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What You Need To Know About Energy

Industry

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Industry

About one-third of the energy used in the United States in 2015 went to industry. That’s understandable in view of the wide range of activity in this economic sector. Every product on which we rely—from gasoline and automobiles to food, buildings, machinery, and appliances—takes energy to produce. The use of energy in industry affects every single citizen directly through the cost of goods and services, the quality of manufactured products, the strength of the economy, and the availability of jobs.

The use of energy in industry affects every single citizen directly through the cost of goods and services, the quality of manufactured products, the strength of the economy, and the availability of jobs.

The industrial sector uses energy in many ways. One major application involves raising the temperature of components in the manufacturing process, which is called process heating. Refining crude oil, where heat is used to separate various distillates, is an example of this. Another common use of energy in industry is to heat a boiler that generates steam or hot water.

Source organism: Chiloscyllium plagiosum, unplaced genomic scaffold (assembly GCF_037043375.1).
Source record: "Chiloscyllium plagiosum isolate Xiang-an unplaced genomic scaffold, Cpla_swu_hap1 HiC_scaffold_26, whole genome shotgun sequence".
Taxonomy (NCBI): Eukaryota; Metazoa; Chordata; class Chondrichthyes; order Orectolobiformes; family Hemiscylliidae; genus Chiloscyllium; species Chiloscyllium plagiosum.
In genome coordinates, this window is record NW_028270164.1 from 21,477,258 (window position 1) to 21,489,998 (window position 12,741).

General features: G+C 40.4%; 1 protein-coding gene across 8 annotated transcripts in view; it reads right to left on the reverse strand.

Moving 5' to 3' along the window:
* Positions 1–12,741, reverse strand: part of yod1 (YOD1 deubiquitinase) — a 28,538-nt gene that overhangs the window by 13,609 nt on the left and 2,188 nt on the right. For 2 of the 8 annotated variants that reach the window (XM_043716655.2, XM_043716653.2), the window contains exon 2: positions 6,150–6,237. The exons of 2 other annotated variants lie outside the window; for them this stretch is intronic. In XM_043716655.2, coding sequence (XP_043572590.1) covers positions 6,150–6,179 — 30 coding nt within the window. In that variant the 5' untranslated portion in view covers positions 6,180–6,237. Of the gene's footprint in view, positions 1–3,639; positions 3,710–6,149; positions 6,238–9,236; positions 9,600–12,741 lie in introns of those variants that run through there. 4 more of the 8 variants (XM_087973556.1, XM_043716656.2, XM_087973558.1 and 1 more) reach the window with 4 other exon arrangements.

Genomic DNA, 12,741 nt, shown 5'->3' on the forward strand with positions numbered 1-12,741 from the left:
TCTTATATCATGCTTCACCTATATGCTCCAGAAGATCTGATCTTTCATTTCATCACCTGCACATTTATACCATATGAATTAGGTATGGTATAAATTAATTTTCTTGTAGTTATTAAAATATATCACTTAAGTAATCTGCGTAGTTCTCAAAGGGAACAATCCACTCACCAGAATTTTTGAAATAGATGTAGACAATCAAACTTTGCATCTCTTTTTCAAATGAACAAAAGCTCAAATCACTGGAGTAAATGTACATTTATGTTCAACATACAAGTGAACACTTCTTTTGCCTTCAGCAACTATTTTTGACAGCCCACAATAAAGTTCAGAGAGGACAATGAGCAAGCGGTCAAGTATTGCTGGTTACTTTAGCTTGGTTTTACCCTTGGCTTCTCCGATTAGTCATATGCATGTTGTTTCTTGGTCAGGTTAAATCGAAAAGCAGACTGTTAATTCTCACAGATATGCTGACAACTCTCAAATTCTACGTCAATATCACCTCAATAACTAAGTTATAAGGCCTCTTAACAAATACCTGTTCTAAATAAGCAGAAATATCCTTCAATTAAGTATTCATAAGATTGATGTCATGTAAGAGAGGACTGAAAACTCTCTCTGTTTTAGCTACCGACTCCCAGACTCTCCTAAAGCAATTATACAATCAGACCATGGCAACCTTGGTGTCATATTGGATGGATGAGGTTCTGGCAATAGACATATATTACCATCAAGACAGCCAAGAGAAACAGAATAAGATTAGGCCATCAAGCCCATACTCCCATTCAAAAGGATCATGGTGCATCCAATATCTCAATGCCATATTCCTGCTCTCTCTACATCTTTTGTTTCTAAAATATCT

A few industries use a very large share of energy in the industrial sector. Petroleum refining is the principal consumer, with the chemical industry a close second. Those users, plus the paper and metal industries, account for 78% of total industrial energy use.

Industry and manufacturing rely heavily on natural gas  (30% of all energy consumed by the industrial sector in 2015), petroleum  and other liquids (26%), and electricity (10%), with coal, renewables, and biofuels  making up the rest. 

Industrial energy needs are projected to grow by 31% during the next 25 years, when they will account for about 38% of total U.S. consumption. Part of this increase may occur because some manufacturing activities formerly located overseas are returning to the United States, in response to a recent trend toward lower natural gas prices prompted by increases in domestic production.

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